Because of what happened in the parking garage, Jason goes into hiding. Charlie drops off several things for Jason at a secret location so that he can have a new identity. Jason gets a fake driver’s license with an alias. He is also now posing as a delivery van driver for a phony business called Rhoda’s Gormet Catering. (In one of the movie’s deadpan jokes, Jason immediately notices that “gourmet” is misspelled.)

Jason meets with Priya, who is grateful and excited about getting this big news scoop. However, she tells Jason that he needs to get evidence that Fumera’s CEO knew and encouraged the deadly nature of the Doxie app. Fumera CEO Blake Davis (played by Ben Horner) is a somewhat stereotypical greedy and ruthless corporate executive. Jason teams up with Charlie to spy on Blake by planting a spy cam in a bouquet of flowers and delivering it to Blake by convincing him that the bouquet is from a potential financial investor.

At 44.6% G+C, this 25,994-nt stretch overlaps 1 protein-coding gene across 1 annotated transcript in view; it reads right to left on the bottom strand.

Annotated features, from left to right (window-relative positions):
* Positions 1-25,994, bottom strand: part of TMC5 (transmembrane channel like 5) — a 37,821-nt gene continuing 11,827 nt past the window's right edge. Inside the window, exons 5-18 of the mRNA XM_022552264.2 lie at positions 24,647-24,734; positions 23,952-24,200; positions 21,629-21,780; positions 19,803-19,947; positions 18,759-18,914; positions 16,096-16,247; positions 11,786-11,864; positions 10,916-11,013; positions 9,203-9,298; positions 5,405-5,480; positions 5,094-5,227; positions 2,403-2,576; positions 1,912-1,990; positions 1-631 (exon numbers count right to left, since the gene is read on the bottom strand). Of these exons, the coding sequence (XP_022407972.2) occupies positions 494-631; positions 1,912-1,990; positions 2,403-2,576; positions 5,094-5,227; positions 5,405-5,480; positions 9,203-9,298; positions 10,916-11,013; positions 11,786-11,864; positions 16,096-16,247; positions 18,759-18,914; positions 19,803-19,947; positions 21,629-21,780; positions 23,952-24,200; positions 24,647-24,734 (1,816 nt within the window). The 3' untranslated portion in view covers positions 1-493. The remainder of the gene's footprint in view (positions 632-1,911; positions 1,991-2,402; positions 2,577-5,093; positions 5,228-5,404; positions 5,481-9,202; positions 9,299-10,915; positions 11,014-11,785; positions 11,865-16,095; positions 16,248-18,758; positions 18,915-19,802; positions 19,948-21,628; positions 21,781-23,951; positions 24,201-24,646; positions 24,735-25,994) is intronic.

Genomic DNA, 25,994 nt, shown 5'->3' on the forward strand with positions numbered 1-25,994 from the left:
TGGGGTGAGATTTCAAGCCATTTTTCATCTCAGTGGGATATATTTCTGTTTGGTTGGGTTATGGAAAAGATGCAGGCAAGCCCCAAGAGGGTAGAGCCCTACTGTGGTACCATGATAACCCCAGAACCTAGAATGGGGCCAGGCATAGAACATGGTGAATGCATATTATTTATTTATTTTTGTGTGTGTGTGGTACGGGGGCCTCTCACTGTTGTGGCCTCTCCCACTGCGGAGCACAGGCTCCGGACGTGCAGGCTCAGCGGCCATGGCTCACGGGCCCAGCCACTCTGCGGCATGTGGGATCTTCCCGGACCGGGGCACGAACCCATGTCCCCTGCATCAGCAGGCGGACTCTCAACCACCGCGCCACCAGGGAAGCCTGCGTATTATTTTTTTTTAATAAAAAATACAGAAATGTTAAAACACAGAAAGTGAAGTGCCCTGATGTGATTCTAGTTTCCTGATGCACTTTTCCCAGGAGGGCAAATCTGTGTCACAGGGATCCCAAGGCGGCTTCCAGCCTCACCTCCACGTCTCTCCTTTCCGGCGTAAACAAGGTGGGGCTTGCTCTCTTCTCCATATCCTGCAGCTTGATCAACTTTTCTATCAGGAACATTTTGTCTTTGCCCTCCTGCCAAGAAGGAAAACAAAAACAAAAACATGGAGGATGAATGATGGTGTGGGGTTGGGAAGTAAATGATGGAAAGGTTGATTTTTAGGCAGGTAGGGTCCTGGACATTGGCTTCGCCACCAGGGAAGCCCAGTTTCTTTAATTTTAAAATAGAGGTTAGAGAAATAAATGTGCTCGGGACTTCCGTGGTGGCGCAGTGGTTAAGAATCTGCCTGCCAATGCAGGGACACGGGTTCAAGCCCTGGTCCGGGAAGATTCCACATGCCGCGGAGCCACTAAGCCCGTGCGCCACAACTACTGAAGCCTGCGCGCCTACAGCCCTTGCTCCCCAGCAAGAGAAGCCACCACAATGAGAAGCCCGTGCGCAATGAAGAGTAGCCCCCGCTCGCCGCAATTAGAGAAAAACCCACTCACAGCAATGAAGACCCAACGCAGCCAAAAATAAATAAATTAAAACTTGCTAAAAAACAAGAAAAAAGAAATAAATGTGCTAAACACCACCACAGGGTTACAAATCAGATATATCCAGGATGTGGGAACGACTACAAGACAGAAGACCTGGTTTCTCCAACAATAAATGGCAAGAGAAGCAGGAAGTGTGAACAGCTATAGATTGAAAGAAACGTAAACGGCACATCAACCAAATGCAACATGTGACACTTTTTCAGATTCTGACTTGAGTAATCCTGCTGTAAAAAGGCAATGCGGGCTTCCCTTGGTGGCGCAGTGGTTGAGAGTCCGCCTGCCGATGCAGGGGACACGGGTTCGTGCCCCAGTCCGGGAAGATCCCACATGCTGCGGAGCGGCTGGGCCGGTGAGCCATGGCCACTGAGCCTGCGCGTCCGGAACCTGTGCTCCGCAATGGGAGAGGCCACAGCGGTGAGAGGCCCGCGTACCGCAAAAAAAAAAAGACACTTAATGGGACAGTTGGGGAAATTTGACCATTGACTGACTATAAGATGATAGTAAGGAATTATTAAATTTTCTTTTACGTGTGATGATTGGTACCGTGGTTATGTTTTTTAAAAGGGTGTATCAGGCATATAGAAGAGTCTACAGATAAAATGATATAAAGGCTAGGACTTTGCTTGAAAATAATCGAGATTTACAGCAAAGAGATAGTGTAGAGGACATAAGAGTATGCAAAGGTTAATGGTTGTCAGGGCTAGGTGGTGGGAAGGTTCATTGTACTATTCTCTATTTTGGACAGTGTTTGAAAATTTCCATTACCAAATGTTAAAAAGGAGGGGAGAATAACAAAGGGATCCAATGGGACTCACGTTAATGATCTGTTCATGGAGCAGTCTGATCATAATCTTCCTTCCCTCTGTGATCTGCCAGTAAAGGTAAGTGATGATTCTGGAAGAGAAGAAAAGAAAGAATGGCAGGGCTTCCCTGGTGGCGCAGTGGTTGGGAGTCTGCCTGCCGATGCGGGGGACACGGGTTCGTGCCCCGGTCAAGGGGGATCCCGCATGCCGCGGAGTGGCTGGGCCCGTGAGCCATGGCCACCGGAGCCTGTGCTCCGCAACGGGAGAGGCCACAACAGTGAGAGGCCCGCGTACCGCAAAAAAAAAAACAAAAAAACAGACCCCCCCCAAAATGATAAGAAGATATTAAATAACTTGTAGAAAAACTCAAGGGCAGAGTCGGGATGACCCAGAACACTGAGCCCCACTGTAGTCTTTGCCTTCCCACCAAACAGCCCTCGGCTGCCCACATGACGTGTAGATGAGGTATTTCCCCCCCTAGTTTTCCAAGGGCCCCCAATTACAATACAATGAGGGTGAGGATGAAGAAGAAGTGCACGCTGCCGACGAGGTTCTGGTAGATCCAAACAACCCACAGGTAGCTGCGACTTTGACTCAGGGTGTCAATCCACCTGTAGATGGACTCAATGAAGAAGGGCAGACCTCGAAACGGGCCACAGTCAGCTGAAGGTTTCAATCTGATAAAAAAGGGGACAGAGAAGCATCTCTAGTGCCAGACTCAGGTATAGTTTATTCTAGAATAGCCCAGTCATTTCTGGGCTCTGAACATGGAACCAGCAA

The rest of “Blow Up My Life” shows how Jason gets into increasingly dangerous situations. Through it all, he keeps an audio journal and gets advice/help from Charlie, who is fully on board with Jason being a whistleblower. Jason’s audio journal entries and his voiceover narration for the movie are meant to be semi-running jokes in the movie.

The partnership between Jason and Charlie has echoes of the partnership of “Get Smart” characters Maxwell Smart (also known as Agent 86) and Agent 99 in the “Get Smart” comedy franchise: The man is the lead character in this duo, but the woman in this duo is the smarter one and gets her male partner out of tricky situations that he’s not capable of doing on his own. Many of the best scenes in “Blow Up My Life” are with Jason and Charlie, who have a snappy rapport that’s entertaining to watch.

“Blow Up My Life” has a few tonal issues where the comedy and the drama don’t blend together very well in some of the scenes, but this combination works for most of the movie. Selwig and Young carry the movie with their acting and great comedic timing. The movie’s other cast members in the movie give solid but not spectacular performances. Writers/directors Dickie and Horton make an above-average feature-film debut with “Blow Up My Life.” Even if the subjects of Big Pharma and IPOs have no interest to you, “Blow Up My Life” should keep most viewers interested in what’s going to happen throughout the movie.

WPDA Studios released “Blow Up My Life” in select U.S. cinemas on September 18, 2023. The movie will be released of digital and VOD on November 21, 2023.